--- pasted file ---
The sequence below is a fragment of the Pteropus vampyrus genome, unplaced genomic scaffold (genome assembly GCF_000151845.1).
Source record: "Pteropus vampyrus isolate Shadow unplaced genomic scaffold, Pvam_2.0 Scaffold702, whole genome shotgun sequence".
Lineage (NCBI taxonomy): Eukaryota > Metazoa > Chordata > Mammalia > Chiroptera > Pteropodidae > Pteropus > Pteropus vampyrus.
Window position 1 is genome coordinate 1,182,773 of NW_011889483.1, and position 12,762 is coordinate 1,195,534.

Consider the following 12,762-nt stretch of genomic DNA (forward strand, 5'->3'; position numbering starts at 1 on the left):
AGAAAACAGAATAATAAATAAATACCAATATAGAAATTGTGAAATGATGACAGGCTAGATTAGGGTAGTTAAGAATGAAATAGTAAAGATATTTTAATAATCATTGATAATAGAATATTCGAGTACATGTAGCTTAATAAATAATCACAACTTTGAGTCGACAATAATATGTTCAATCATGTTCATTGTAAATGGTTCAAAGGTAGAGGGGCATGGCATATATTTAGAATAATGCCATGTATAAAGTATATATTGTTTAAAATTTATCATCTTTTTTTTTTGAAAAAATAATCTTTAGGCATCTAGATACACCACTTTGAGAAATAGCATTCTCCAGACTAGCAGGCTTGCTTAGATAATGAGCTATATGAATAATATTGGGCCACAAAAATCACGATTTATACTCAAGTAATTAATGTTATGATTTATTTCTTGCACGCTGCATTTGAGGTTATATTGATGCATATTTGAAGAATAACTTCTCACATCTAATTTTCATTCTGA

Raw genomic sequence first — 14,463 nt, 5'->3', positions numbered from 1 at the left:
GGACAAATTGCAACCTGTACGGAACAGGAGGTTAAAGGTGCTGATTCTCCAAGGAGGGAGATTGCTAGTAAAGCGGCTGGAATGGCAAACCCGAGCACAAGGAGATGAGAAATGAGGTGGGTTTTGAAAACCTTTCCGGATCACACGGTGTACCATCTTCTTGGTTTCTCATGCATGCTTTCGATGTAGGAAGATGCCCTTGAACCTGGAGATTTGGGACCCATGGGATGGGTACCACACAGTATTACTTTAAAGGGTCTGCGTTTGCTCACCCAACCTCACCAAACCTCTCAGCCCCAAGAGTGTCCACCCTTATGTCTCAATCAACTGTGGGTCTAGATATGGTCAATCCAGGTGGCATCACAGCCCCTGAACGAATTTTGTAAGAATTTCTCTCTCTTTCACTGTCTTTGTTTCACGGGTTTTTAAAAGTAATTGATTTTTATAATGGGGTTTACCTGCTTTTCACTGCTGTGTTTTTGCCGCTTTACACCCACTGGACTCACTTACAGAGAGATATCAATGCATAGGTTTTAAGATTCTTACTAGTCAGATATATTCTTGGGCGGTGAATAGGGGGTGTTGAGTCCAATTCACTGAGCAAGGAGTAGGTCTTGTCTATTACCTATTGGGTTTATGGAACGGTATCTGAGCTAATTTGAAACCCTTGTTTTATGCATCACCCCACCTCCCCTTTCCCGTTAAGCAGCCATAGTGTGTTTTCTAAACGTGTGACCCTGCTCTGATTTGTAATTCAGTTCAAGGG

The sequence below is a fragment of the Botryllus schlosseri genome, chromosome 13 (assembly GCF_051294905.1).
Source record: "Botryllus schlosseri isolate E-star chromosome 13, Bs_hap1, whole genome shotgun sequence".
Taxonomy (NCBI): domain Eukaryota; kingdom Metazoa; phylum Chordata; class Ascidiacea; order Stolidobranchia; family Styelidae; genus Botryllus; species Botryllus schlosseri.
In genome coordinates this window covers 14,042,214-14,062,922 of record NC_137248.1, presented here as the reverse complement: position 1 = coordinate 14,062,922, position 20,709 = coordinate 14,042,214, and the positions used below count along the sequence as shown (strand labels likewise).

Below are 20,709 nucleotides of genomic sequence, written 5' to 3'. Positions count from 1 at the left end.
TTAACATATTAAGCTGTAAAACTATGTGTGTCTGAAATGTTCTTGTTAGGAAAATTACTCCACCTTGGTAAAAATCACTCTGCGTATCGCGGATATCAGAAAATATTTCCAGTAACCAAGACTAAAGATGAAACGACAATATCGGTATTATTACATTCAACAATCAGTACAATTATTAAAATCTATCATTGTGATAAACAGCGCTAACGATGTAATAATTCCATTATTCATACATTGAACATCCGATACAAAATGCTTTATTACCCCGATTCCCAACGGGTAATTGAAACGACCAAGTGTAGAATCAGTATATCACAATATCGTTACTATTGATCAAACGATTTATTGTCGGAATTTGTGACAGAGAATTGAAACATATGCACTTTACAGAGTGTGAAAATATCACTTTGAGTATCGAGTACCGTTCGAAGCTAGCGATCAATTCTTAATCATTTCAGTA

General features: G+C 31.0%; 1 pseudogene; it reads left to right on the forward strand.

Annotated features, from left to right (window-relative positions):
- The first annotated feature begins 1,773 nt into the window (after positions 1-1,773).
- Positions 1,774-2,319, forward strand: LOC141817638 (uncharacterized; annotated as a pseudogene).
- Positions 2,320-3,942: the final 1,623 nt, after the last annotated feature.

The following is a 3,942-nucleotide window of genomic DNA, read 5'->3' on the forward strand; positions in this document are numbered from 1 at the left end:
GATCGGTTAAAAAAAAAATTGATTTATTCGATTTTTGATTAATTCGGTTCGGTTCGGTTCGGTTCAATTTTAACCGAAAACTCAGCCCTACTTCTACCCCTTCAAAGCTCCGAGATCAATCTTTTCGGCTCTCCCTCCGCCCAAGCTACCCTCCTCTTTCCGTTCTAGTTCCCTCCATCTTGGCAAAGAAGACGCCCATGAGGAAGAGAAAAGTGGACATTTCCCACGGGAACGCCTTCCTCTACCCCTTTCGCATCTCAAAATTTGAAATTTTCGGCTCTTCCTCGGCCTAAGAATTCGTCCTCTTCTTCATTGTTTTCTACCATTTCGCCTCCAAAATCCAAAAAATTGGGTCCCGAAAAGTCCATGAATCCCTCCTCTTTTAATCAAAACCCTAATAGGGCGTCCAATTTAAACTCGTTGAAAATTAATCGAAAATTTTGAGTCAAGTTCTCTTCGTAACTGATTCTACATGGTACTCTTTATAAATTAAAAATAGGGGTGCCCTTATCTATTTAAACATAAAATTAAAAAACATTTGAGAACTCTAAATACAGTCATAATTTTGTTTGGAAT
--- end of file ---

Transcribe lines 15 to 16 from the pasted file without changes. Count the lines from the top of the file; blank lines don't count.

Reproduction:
General features: G+C 31.0%; 1 pseudogene; it reads left to right on the forward strand.

Annotated features, from left to right (window-relative positions):